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Current finite element codes scale reasonably well as long as each core has sufficient amount of local work that can balance communication costs. However, achieving efficient performance at exascale will require unreasonable large problem sizes, in particular for low-order methods, where the small amount of work per element already is a limiting factor on current post petascale machines. Key bottlenecks for these methods are sparse matrix assembly, where communication latency starts to limit performance as the number of cores increases, and linear solvers, where efficient overlapping is necessary to amortize communication and synchronization cost of sparse matrix vector multiplication and dot products. We present our work on improving strong scalability limits of message passing based general low-order finite element based solvers. Using lightweight one-sided communication offered by partitioned global address space languages (PGAS), we demonstrate that the scalability of performance critical, latency sensitive sparse matrix assembly can achieve almost an order of magnitude better scalability. Linear solvers are also addressed via a signaling put algorithm for low-cost point-to-point synchronization, achieving similar performance as message passing based linear solvers. We introduce a new hybrid MPI+PGAS implementation of the open source general finite element framework FEniCS, replacing the linear algebra backend with a new library written in Unified Parallel C (UPC). A detailed description of the implementation and the hybrid interface to FEniCS is given, and the feasibility of the approach is demonstrated via a performance study of the hybrid implementation on Cray XC40 machines.

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A framework is developed based on different uncertainty quantification (UQ) techniques in order to assess validation and verification (V&V) metrics in computational physics problems, in general, and computational fluid dynamics (CFD), in particular. The metrics include accuracy, sensitivity and robustness of the simulator’s outputs with respect to uncertain inputs and computational parameters. These parameters are divided into two groups: based on the variation of the first group, a computer experiment is designed, the data of which may become uncertain due to the parameters of the second group. To construct a surrogate model based on uncertain data, Gaussian process regression (GPR) with observation-dependent (heteroscedastic) noise structure is used. To estimate the propagated uncertainties in the simulator’s outputs from first and also the combination of first and second groups of parameters, standard and probabilistic polynomial chaos expansions (PCE) are employed, respectively. Global sensitivity analysis based on Sobol decomposition is performed in connection with the computer experiment to rank the parameters based on their influence on the simulator’s output. To illustrate its capabilities, the framework is applied to the scale-resolving simulations of turbulent channel flow using the open-source CFD solver Nek5000. Due to the high-order nature of Nek5000 a thorough assessment of the results’ accuracy and reliability is crucial, as the code is aimed at high-fidelity simulations. The detailed analyses and the resulting conclusions can enhance our insight into the influence of different factors on physics simulations, in particular the simulations of wall-bounded turbulence.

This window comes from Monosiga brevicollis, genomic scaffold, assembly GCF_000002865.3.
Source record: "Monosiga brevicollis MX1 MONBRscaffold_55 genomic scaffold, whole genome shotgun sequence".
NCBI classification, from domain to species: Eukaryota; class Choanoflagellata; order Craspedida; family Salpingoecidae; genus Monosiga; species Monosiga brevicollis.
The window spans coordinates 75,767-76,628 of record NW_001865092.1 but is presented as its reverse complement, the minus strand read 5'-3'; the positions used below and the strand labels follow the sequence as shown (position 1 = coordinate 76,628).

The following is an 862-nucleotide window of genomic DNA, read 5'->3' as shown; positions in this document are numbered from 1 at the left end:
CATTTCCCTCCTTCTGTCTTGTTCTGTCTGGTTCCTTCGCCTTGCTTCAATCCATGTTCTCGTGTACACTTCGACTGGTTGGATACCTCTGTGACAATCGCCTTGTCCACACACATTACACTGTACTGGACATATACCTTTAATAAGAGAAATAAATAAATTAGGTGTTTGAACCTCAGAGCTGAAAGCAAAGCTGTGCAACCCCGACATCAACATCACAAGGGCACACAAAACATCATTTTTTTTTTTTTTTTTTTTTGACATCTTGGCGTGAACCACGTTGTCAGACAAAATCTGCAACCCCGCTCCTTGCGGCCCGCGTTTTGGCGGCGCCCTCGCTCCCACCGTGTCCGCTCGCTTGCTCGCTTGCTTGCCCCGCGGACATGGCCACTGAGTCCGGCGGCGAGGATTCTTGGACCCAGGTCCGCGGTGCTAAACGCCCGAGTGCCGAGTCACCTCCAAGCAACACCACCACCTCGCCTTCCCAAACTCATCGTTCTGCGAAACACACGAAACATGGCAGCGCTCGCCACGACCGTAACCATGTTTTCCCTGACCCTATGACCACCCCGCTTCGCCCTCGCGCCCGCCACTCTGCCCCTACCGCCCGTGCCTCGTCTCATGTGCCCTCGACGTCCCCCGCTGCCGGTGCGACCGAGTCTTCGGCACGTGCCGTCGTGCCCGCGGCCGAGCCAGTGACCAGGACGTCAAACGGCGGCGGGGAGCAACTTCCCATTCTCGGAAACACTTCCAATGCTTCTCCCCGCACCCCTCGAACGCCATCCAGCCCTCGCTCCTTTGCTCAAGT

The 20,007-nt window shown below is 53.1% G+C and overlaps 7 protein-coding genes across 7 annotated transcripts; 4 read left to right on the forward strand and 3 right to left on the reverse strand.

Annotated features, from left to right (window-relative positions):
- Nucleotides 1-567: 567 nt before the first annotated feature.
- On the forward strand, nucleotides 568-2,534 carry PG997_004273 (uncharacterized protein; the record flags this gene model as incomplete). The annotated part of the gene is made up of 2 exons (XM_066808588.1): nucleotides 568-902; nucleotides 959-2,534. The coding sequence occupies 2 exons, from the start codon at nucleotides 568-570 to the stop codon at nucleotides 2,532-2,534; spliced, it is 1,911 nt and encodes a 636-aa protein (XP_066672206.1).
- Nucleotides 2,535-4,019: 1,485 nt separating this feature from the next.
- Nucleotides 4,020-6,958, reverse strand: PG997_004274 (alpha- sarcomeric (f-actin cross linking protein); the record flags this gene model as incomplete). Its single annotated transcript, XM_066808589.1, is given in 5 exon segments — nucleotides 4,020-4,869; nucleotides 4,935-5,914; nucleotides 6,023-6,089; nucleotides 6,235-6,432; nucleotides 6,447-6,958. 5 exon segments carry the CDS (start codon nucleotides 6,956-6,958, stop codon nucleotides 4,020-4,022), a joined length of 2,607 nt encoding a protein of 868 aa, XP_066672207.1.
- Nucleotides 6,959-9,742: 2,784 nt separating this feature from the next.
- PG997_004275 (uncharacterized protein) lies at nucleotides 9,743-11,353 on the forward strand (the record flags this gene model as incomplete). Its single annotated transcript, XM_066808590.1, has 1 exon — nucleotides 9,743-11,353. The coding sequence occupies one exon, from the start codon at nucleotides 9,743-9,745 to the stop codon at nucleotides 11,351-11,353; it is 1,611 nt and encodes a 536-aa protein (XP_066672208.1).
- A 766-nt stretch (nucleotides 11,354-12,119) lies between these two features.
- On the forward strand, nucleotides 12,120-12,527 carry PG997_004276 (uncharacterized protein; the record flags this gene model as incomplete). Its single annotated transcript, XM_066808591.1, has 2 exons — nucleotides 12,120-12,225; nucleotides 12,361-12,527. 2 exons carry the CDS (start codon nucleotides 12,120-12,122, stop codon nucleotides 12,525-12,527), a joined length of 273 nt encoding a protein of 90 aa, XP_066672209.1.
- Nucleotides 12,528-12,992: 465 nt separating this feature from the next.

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The A64FX processor from Fujitsu, being designed for computational simulation and machine learning applications, has the potential for unprecedented performance in HPC systems. In this paper, we evaluate the A64FX by benchmarking against a range of production HPC platforms that cover a number of processor technologies. We investigate the performance of complex scientific applications across multiple nodes, as well as single node and mini-kernel benchmarks. This paper finds that the performance of the A64FX processor across our chosen benchmarks often significantly exceeds other platforms, even without specific application optimisations for the processor instruction set or hardware. However, this is not true for all the benchmarks we have undertaken. Furthermore, the specific configuration of applications can have an impact on the runtime and performance experienced.

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Hardware technological advances are struggling to match scientific ambition, and a key question is how we can use the transistors that we already have more effectively. This is especially true for HPC, where the tendency is often to throw computation at a problem whereas codes themselves are commonly bound, at-least to some extent, by other factors. By redesigning an algorithm and moving from a Von Neumann to dataflow style, then potentially there is more opportunity to address these bottlenecks on reconfigurable architectures, compared to more general-purpose architectures. In this paper we explore the porting of Nekbone’s AX kernel, a widely popular HPC mini-app, to FPGAs using High Level Synthesis via Vitis. Whilst computation is an important part of this code, it is also memory bound on CPUs, and a key question is whether one can ameliorate this by leveraging FPGAs. We first explore optimisation strategies for obtaining good performance, with over a 4000 times runtime difference between the first and final version of our kernel on FPGAs. Subsequently, performance and power efficiency of our approach on an Alveo U280 are compared against a 24 core Xeon Platinum CPU and NVIDIA VI00 GPU, with the FPGA outperforming the CPU by around four times, achieving almost three quarters the GPU performance, and significantly more power efficient than both. The result of this work is a comparison and set of techniques that both apply to Nekbone on FPG As specifically and are also of interest more widely in accelerating HPC codes on reconfigurable architectures.